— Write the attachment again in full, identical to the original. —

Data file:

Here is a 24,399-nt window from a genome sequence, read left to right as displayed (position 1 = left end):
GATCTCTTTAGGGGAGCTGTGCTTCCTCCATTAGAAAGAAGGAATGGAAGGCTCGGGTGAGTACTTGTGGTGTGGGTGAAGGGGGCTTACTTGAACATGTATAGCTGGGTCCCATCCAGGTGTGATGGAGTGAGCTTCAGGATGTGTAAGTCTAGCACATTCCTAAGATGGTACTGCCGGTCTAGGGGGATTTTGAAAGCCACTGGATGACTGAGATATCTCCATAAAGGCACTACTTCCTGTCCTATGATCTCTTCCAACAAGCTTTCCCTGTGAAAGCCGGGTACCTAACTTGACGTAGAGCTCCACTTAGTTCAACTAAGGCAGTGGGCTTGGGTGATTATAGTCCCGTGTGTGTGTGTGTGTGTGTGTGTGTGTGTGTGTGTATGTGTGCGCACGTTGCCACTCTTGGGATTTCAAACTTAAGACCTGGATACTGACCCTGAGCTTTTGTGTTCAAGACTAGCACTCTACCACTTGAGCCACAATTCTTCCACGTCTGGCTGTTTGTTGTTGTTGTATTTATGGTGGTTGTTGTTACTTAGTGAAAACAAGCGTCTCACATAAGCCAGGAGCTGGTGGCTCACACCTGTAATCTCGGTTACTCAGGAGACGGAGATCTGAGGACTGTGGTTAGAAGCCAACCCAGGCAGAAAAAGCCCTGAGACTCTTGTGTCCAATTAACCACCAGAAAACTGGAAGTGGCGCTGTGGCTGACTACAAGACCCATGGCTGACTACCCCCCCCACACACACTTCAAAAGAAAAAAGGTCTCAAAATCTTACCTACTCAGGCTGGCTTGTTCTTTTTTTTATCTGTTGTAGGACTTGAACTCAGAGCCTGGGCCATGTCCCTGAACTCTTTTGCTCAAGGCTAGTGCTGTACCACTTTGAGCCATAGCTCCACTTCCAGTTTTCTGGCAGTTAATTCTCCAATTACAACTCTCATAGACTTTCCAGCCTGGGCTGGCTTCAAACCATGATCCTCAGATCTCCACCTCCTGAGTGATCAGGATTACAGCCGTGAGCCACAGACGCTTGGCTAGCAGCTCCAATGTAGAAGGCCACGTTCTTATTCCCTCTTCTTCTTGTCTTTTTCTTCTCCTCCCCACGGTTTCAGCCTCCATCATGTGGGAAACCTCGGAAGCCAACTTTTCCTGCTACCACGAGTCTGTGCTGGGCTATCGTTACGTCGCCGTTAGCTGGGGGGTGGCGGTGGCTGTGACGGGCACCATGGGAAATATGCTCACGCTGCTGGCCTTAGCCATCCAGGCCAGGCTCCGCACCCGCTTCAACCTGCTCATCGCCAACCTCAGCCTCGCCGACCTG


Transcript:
Here is a 24,399-nt window from a genome sequence, read left to right as displayed (position 1 = left end):
GATCTCTTTAGGGGAGCTGTGCTTCCTCCATTAGAAAGAAGGAATGGAAGGCTCGGGTGAGTACTTGTGGTGTGGGTGAAGGGGGCTTACTTGAACATGTATAGCTGGGTCCCATCCAGGTGTGATGGAGTGAGCTTCAGGATGTGTAAGTCTAGCACATTCCTAAGATGGTACTGCCGGTCTAGGGGGATTTTGAAAGCCACTGGATGACTGAGATATCTCCATAAAGGCACTACTTCCTGTCCTATGATCTCTTCCAACAAGCTTTCCCTGTGAAAGCCGGGTACCTAACTTGACGTAGAGCTCCACTTAGTTCAACTAAGGCAGTGGGCTTGGGTGATTATAGTCCCGTGTGTGTGTGTGTGTGTGTGTGTGTGTGTGTGTGTATGTGTGCGCACGTTGCCACTCTTGGGATTTCAAACTTAAGACCTGGATACTGACCCTGAGCTTTTGTGTTCAAGACTAGCACTCTACCACTTGAGCCACAATTCTTCCACGTCTGGCTGTTTGTTGTTGTTGTATTTATGGTGGTTGTTGTTACTTAGTGAAAACAAGCGTCTCACATAAGCCAGGAGCTGGTGGCTCACACCTGTAATCTCGGTTACTCAGGAGACGGAGATCTGAGGACTGTGGTTAGAAGCCAACCCAGGCAGAAAAAGCCCTGAGACTCTTGTGTCCAATTAACCACCAGAAAACTGGAAGTGGCGCTGTGGCTGACTACAAGACCCATGGCTGACTACCCCCCCCACACACACTTCAAAAGAAAAAAGGTCTCAAAATCTTACCTACTCAGGCTGGCTTGTTCTTTTTTTTATCTGTTGTAGGACTTGAACTCAGAGCCTGGGCCATGTCCCTGAACTCTTTTGCTCAAGGCTAGTGCTGTACCACTTTGAGCCATAGCTCCACTTCCAGTTTTCTGGCAGTTAATTCTCCAATTACAACTCTCATAGACTTTCCAGCCTGGGCTGGCTTCAAACCATGATCCTCAGATCTCCACCTCCTGAGTGATCAGGATTACAGCCGTGAGCCACAGACGCTTGGCTAGCAGCTCCAATGTAGAAGGCCACGTTCTTATTCCCTCTTCTTCTTGTCTTTTTCTTCTCCTCCCCACGGTTTCAGCCTCCATCATGTGGGAAACCTCGGAAGCCAACTTTTCCTGCTACCACGAGTCTGTGCTGGGCTATCGTTACGTCGCCGTTAGCTGGGGGGTGGCGGTGGCTGTGACGGGCACCATGGGAAATATGCTCACGCTGCTGGCCTTAGCCATCCAGGCCAGGCTCCGCACCCGCTTCAACCTGCTCATCGCCAACCTCAGCCTCGCCGACCTG